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Wednesday, April 12, 2017
Easter, or Resurrection Sunday, is this weekend. It celebrates the Resurrection of Jesus Christ on the third day after his crucifixion and it is probably the oldest Christian observance after the Sabbath. And you might be surprised to learn that it doesn't have anything to do with colored eggs or bunny rabbits.
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Today's Random Fact:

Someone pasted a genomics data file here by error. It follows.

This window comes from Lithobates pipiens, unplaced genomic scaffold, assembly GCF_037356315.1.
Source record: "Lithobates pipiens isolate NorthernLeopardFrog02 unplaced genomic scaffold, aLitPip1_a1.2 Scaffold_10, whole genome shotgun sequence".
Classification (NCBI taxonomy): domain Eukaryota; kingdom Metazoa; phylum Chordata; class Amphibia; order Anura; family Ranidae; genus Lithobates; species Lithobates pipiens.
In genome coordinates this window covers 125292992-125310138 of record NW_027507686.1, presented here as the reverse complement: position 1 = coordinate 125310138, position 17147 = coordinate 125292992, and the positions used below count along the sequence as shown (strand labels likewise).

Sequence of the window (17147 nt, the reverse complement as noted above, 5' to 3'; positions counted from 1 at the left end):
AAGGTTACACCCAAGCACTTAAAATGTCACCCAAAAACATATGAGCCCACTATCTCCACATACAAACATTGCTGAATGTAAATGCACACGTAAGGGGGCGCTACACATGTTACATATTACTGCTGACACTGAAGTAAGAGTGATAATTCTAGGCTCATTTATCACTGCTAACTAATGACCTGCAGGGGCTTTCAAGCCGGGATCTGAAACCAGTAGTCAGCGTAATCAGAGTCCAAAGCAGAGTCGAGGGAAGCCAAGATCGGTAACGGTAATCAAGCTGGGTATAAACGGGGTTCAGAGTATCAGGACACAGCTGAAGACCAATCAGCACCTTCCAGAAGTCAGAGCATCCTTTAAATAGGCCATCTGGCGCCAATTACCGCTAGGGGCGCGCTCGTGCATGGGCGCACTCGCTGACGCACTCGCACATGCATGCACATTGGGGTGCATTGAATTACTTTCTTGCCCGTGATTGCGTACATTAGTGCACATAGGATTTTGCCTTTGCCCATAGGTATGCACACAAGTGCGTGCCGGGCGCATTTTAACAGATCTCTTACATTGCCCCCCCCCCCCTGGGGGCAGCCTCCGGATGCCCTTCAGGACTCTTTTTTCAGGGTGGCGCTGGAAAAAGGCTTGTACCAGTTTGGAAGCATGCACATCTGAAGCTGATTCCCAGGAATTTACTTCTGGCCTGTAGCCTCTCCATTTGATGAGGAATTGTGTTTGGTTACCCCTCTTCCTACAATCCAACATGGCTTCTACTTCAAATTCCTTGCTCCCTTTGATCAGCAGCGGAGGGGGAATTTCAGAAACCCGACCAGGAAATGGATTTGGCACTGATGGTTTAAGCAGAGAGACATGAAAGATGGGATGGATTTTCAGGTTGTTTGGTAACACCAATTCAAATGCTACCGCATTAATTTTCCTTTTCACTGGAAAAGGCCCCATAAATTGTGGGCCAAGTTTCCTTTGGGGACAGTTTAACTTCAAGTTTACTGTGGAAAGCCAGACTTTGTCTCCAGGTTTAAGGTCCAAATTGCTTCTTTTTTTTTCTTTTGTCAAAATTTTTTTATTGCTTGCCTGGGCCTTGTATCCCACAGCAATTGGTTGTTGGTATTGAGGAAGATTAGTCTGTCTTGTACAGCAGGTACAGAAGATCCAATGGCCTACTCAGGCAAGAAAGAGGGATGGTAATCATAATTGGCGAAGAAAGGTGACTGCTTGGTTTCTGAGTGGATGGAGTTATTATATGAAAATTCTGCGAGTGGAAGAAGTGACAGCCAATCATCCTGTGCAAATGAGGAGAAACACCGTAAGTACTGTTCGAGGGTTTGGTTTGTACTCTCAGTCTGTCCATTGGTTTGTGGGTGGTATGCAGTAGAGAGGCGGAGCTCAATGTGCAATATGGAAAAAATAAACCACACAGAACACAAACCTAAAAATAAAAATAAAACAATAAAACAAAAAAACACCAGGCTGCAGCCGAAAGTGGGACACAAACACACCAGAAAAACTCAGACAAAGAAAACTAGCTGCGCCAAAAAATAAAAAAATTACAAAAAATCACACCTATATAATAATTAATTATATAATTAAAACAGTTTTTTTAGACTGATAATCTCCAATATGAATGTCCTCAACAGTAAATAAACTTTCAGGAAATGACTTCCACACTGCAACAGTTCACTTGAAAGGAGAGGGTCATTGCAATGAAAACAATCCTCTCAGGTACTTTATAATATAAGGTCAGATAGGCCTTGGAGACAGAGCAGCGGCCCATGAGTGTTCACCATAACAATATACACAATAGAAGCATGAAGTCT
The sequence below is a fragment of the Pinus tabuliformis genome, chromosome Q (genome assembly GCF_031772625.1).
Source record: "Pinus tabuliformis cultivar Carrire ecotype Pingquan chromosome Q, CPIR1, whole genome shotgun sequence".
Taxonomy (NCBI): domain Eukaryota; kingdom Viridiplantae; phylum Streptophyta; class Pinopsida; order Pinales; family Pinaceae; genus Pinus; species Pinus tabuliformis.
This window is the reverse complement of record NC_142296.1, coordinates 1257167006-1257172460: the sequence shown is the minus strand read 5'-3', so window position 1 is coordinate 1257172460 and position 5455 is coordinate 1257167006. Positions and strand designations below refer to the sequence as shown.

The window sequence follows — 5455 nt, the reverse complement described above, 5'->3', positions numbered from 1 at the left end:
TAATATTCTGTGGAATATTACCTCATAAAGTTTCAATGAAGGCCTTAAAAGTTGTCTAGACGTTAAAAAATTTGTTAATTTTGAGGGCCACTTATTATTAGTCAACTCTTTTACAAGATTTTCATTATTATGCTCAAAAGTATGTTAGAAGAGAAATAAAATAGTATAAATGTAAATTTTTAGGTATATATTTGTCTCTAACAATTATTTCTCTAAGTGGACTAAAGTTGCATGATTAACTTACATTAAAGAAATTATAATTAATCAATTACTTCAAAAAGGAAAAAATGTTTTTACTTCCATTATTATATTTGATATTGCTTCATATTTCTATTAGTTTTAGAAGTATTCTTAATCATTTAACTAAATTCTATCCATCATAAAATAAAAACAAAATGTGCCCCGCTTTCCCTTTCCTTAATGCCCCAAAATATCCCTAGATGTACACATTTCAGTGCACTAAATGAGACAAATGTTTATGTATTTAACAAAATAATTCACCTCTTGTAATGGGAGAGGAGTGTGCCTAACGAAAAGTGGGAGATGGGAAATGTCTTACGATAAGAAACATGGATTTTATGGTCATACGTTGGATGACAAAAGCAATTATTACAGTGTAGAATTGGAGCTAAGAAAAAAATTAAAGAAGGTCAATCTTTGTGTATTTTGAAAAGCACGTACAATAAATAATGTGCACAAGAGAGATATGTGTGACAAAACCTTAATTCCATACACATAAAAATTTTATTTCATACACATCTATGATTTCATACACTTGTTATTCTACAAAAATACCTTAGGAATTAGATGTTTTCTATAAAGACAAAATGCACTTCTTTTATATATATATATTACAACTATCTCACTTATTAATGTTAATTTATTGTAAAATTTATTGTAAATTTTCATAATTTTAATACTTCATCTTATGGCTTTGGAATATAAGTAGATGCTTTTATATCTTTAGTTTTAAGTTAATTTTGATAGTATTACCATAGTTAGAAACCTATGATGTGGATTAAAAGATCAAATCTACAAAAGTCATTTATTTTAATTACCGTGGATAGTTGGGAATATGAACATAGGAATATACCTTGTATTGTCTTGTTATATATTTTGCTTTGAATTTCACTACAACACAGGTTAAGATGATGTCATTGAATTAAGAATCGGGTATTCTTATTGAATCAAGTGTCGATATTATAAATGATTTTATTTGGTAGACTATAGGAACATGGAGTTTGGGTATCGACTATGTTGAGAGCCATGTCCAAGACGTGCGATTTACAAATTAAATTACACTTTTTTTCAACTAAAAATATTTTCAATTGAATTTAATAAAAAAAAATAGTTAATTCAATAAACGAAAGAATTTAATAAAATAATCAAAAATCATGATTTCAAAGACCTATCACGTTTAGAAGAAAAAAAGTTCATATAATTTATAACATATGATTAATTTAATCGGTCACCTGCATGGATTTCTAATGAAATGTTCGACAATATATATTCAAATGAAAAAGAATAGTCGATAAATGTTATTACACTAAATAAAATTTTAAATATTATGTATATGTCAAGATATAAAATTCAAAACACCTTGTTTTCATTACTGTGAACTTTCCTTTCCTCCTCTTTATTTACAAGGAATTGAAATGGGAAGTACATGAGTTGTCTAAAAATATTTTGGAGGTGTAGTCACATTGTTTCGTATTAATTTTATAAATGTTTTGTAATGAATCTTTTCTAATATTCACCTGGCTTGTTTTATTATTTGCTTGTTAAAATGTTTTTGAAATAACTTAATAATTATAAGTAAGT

Persians first began using colored eggs to celebrate spring in 3,000 B.C. 13th century Macedonians were the first Christians on record to use colored eggs in Easter celebrations. Crusaders returning from the Middle East spread the custom of coloring eggs, and Europeans began to use them to celebrate Easter and other warm weather holidays.
The origin of the Easter Bunny can be traced back to 13th-century, pre-Christian Germany. The Teutonic deity Eostra was the goddess of spring and fertility, and feasts were held in her honor on the Vernal Equinox. Her symbol was the rabbit because of the animal's high reproduction rate.
These legends were brought to America in the 1700s, when German immigrants settled in Pennsylvania Dutch country.